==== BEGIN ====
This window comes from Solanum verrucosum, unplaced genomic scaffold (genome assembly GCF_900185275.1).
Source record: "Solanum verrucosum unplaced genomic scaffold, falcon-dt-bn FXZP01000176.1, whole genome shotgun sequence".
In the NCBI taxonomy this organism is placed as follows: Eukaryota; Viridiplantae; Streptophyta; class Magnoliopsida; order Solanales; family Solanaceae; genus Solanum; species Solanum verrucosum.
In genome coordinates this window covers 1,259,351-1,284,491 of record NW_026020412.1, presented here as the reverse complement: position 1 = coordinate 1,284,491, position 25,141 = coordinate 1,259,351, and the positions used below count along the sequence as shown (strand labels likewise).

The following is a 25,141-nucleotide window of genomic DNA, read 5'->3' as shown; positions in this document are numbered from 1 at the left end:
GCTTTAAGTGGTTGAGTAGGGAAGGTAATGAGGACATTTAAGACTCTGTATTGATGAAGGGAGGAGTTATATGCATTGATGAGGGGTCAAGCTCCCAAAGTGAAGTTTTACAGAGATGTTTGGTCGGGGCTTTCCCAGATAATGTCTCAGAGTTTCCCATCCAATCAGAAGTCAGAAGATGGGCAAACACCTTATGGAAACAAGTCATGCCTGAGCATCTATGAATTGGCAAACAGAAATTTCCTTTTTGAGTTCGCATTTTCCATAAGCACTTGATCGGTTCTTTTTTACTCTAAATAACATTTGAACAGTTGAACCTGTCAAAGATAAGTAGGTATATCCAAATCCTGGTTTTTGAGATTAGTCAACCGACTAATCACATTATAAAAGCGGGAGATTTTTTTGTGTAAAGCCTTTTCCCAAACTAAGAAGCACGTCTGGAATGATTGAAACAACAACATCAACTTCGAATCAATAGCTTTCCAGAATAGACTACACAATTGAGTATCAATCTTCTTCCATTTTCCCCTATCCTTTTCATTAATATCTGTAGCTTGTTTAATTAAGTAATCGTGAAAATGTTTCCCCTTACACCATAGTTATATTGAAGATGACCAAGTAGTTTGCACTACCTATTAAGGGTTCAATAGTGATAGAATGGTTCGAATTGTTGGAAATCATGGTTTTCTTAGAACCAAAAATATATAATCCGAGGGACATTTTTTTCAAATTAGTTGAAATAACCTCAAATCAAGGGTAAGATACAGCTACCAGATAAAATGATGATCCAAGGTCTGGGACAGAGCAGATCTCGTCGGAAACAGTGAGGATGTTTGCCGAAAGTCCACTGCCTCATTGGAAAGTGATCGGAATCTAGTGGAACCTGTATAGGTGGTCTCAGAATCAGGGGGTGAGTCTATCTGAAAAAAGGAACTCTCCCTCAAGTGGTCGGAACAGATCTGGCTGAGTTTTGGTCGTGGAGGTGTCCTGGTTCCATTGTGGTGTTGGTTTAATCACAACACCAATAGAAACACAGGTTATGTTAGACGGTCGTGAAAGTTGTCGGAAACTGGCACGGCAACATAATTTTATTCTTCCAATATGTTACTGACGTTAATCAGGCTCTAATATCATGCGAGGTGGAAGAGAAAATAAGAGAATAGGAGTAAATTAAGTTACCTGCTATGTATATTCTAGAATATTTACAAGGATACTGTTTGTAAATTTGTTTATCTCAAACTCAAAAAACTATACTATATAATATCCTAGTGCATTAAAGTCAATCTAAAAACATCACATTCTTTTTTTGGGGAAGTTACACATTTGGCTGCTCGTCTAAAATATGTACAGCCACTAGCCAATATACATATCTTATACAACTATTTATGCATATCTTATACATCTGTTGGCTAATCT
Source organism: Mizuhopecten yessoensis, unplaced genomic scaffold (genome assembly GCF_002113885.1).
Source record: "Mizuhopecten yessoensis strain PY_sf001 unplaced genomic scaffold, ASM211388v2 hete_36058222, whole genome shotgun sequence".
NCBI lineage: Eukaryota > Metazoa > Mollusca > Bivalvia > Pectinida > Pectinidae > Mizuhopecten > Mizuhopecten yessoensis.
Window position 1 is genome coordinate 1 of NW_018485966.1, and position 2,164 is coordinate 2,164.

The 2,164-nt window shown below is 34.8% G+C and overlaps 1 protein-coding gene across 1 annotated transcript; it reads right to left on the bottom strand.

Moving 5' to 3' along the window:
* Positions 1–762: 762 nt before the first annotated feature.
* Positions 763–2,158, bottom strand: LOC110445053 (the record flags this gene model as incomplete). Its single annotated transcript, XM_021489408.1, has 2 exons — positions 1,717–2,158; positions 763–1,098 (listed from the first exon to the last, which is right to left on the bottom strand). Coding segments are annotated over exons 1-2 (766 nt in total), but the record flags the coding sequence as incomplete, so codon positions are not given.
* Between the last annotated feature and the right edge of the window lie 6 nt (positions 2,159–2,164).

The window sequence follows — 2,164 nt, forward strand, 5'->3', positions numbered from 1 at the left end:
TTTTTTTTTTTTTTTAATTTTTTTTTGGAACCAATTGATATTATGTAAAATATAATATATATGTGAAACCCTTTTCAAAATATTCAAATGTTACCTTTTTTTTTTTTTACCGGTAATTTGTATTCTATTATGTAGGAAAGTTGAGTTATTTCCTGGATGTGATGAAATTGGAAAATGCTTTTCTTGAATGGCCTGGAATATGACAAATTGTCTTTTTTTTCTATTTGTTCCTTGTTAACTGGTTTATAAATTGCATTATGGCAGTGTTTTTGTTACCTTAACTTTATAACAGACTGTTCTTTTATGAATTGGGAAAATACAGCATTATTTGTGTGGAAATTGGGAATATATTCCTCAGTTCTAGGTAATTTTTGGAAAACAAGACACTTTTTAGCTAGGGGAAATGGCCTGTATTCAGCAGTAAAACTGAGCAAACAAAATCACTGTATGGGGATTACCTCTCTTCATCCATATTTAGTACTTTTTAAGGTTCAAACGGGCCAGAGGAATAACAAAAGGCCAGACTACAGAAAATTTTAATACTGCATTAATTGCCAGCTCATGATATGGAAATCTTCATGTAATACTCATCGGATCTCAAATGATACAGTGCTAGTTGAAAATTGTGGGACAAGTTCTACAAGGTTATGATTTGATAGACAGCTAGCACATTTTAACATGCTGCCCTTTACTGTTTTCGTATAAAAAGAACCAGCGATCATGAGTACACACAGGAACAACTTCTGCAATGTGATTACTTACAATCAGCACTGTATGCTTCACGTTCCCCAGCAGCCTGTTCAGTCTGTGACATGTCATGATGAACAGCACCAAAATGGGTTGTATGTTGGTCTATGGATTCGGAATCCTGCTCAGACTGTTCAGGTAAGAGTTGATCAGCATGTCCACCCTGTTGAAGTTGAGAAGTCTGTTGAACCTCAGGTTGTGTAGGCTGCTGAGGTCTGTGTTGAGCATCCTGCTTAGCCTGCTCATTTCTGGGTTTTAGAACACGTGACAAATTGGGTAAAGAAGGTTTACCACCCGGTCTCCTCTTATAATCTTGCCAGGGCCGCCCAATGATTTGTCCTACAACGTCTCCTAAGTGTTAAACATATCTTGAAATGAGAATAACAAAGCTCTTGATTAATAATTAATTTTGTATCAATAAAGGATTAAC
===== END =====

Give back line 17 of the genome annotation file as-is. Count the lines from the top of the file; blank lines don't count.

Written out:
TTTTTTTTTTTTTTTAATTTTTTTTTGGAACCAATTGATATTATGTAAAATATAATATATATGTGAAACCCTTTTCAAAATATTCAAATGTTACCTTTTTTTTTTTTTACCGGTAATTTGTATTCTATTATGTAGGAAAGTTGAGTTATTTCCTGGATGTGATGAAATTGGAAAATGCTTTTCTTGAATGGCCTGGAATATGACAAATTGTCTTTTTTTTCTATTTGTTCCTTGTTAACTGGTTTATAAATTGCATTATGGCAGTGTTTTTGTTACCTTAACTTTATAACAGACTGTTCTTTTATGAATTGGGAAAATACAGCATTATTTGTGTGGAAATTGGGAATATATTCCTCAGTTCTAGGTAATTTTTGGAAAACAAGACACTTTTTAGCTAGGGGAAATGGCCTGTATTCAGCAGTAAAACTGAGCAAACAAAATCACTGTATGGGGATTACCTCTCTTCATCCATATTTAGTACTTTTTAAGGTTCAAACGGGCCAGAGGAATAACAAAAGGCCAGACTACAGAAAATTTTAATACTGCATTAATTGCCAGCTCATGATATGGAAATCTTCATGTAATACTCATCGGATCTCAAATGATACAGTGCTAGTTGAAAATTGTGGGACAAGTTCTACAAGGTTATGATTTGATAGACAGCTAGCACATTTTAACATGCTGCCCTTTACTGTTTTCGTATAAAAAGAACCAGCGATCATGAGTACACACAGGAACAACTTCTGCAATGTGATTACTTACAATCAGCACTGTATGCTTCACGTTCCCCAGCAGCCTGTTCAGTCTGTGACATGTCATGATGAACAGCACCAAAATGGGTTGTATGTTGGTCTATGGATTCGGAATCCTGCTCAGACTGTTCAGGTAAGAGTTGATCAGCATGTCCACCCTGTTGAAGTTGAGAAGTCTGTTGAACCTCAGGTTGTGTAGGCTGCTGAGGTCTGTGTTGAGCATCCTGCTTAGCCTGCTCATTTCTGGGTTTTAGAACACGTGACAAATTGGGTAAAGAAGGTTTACCACCCGGTCTCCTCTTATAATCTTGCCAGGGCCGCCCAATGATTTGTCCTACAACGTCTCCTAAGTGTTAAACATATCTTGAAATGAGAATAACAAAGCTCTTGATTAATAATTAATTTTGTATCAATAAAGGATTAAC